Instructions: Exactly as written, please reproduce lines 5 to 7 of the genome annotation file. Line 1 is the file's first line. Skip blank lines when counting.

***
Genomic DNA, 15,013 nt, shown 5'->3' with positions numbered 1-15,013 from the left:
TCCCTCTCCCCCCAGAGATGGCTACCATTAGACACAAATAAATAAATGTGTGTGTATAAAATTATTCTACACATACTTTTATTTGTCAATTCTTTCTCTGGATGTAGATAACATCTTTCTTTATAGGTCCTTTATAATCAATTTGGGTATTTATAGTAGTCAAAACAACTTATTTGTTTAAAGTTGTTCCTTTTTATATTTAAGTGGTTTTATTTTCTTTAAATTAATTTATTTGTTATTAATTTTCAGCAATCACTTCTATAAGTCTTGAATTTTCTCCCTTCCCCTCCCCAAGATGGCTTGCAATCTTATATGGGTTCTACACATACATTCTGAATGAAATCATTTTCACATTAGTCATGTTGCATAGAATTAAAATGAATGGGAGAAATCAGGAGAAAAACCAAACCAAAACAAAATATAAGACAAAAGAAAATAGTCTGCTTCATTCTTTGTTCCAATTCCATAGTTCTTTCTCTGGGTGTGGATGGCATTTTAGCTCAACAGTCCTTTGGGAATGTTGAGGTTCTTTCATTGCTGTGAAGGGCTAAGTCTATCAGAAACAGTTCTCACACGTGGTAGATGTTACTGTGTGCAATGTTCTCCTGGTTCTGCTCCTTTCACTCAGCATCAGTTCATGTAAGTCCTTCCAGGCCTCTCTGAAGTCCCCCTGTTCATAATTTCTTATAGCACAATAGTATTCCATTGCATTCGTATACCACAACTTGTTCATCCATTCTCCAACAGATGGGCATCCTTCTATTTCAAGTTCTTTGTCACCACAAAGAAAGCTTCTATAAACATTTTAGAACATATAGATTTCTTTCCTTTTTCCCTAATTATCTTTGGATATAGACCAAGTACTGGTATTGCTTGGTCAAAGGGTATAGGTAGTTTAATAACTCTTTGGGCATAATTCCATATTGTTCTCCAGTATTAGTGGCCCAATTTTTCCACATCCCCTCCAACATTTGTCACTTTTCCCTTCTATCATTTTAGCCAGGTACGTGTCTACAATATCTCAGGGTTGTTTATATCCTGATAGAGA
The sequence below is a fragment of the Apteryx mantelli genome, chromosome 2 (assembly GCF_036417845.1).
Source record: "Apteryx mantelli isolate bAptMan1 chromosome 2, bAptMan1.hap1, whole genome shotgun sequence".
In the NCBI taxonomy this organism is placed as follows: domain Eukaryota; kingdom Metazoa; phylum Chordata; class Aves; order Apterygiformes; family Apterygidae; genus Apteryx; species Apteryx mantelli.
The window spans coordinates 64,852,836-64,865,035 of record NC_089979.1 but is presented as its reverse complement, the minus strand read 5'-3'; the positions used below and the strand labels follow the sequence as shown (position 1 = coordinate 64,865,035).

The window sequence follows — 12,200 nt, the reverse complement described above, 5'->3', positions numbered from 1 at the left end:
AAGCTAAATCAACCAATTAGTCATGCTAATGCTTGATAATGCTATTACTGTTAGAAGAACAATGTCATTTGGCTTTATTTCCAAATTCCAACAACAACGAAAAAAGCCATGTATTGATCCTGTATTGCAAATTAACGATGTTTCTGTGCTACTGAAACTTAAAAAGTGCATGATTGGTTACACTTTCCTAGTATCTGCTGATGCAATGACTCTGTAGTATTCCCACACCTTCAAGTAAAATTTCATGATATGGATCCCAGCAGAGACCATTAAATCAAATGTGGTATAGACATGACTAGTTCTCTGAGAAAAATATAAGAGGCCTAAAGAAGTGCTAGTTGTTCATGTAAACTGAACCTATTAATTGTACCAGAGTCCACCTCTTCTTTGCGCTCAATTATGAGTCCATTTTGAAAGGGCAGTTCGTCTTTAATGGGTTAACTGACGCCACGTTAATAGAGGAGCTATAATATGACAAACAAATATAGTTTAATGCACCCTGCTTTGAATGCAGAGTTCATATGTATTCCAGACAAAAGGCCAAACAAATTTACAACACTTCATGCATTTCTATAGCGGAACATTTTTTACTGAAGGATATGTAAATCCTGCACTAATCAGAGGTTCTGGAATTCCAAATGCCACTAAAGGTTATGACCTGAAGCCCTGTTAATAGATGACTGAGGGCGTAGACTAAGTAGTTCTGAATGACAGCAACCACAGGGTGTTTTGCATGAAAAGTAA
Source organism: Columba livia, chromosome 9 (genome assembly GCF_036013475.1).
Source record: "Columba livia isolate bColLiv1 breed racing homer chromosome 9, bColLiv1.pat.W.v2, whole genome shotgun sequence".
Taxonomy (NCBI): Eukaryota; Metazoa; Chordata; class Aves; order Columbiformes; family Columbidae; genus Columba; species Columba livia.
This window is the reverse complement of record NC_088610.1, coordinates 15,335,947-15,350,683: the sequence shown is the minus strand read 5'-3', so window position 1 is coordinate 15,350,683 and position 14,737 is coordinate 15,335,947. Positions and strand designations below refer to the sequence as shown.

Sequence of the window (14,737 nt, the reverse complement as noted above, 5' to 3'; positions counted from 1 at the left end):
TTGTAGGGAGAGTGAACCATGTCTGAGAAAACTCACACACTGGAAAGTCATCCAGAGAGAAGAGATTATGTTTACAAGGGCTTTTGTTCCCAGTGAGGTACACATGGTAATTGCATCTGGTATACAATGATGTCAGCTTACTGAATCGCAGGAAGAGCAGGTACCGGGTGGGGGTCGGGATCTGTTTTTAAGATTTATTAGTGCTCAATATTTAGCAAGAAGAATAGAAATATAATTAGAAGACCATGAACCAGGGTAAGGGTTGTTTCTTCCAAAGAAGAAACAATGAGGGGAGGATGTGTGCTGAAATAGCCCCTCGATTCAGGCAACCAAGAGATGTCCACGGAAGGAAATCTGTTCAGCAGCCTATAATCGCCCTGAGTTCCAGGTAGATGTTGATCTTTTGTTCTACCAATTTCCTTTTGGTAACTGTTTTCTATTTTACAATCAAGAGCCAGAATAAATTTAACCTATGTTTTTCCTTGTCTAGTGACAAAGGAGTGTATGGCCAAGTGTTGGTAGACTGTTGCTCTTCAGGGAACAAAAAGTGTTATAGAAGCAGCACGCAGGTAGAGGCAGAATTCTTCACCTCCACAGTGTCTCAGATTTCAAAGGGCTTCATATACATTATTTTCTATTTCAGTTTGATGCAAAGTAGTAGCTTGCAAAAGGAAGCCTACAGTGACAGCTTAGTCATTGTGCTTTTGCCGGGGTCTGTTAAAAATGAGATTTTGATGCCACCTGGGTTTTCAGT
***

In the NCBI taxonomy this organism is placed as follows: domain Eukaryota; kingdom Metazoa; phylum Chordata; class Aves; order Apterygiformes; family Apterygidae; genus Apteryx; species Apteryx mantelli.
The window spans coordinates 64,852,836-64,865,035 of record NC_089979.1 but is presented as its reverse complement, the minus strand read 5'-3'; the positions used below and the strand labels follow the sequence as shown (position 1 = coordinate 64,865,035).

The window sequence follows — 12,200 nt, the reverse complement described above, 5'->3', positions numbered from 1 at the left end: